Charlottesville auto attacker sentenced to life in prison

Sunday, 30 Jun, 2019

The Ohio man who killed a woman named Heather Heyer and injured 35 others by slamming his auto into them as they protested after an aborted white nationalist rally in Charlottesville two years ago received a sentence of life in prison today.

James Alex Fields Jr. of Maumee, Ohio, was sentenced Friday after pleading guilty in March to federal hate crime charges in an attack that killed one person and injured more than two dozen others.

To federal prosecutors, James Alex Fields Jr.is a callous, hate-filled young man who saw a group of people protesting against white nationalists and made a decision to kill them.

Fields also modified into convicted in issue court docket of first-level cancel and other costs, and the jury urged a sentence of existence in penal advanced. Sentencing in that case is set for July 15.

Prosecutors say less than a month before the attack he posted pictured on Instagram showing a auto driving into a crowd of people with the caption: "You have the right to protest but I'm late for work".

Fields pleaded guilty in March to 29 federal hate crime charges in the auto attack.

In a sentencing memo, defence attorneys said Fields was raised by a paraplegic single mother and suffered "trauma" knowing that his Jewish grandfather had slain his grandmother before taking his own life.

Heyer's mother, Susan Bro, reacted to the news on Friday at the sentencing, telling reporters that she hopes Fields spends the rest of his life in prison but hopes that he "can heal someday and help others heal".

The man who drove his vehicle fatally into a group of demonstrators protesting a white supremacy rally in Charlottesville, Virginia was sentenced Friday to life in prison. Almost three dozen others were injured.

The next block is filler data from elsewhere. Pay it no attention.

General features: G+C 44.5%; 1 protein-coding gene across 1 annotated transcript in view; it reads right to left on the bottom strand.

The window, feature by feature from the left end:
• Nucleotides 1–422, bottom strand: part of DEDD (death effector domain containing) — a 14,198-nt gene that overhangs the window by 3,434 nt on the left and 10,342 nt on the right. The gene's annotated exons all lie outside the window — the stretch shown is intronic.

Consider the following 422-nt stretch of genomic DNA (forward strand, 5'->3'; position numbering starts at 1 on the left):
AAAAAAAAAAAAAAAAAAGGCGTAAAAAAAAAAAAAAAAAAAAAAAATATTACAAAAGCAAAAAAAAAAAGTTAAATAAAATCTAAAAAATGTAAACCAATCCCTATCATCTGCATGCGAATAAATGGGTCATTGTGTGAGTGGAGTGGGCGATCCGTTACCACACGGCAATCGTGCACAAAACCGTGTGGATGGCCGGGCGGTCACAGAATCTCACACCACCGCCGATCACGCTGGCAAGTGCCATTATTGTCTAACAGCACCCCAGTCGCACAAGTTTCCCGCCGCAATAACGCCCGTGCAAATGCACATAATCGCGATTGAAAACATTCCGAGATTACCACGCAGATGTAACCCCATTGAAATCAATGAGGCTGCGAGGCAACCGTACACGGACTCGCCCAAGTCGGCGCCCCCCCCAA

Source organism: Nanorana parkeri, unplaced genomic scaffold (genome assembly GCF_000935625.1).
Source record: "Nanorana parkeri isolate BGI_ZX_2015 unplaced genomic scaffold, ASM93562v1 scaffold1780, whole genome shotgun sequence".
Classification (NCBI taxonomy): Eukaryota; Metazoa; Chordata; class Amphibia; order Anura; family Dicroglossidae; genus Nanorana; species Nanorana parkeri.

Urbanski's sentencing of Fields, prosecutors broke down the gruesome details of the white supremacist attack and even showed a clip of the exact moment the defendant slammed his Dodge Challenger into a crowd of unsuspecting victims.

Fields, a self-described neo-Nazi from OH, used to be 20 on the time of the attack.

Federal prosecutors said he thought about harming others while driving to the Charlottesville rally.

Fields, who had a history of pro-Nazi social media postings and who occasionally adorned text messages with photos of Adolf Hitler, appeared in U.S. District Court for the Western District of Virginia. "You agree with the precise to teach however I'm gradual for work", learn the caption.

Hours sooner than the assault, he changed into as soon as photographed carrying a protect bearing the logo of a a ways-suitable hate group.

Prosecutors said they were told Fields was "like a kid at Disney World" during that trip.

Susan Bro, mother of Heather Heyer, is seen at the MTV Video Music Awards on August 27, 2017.

Bro has been outspoken since her daughter's death, calling for healing and reconciliation in the community.

Heyer was among the activists who had gathered in Charlottesville to protest a group of white supremacists who came to the university town to protest against the removal of a Confederate statue.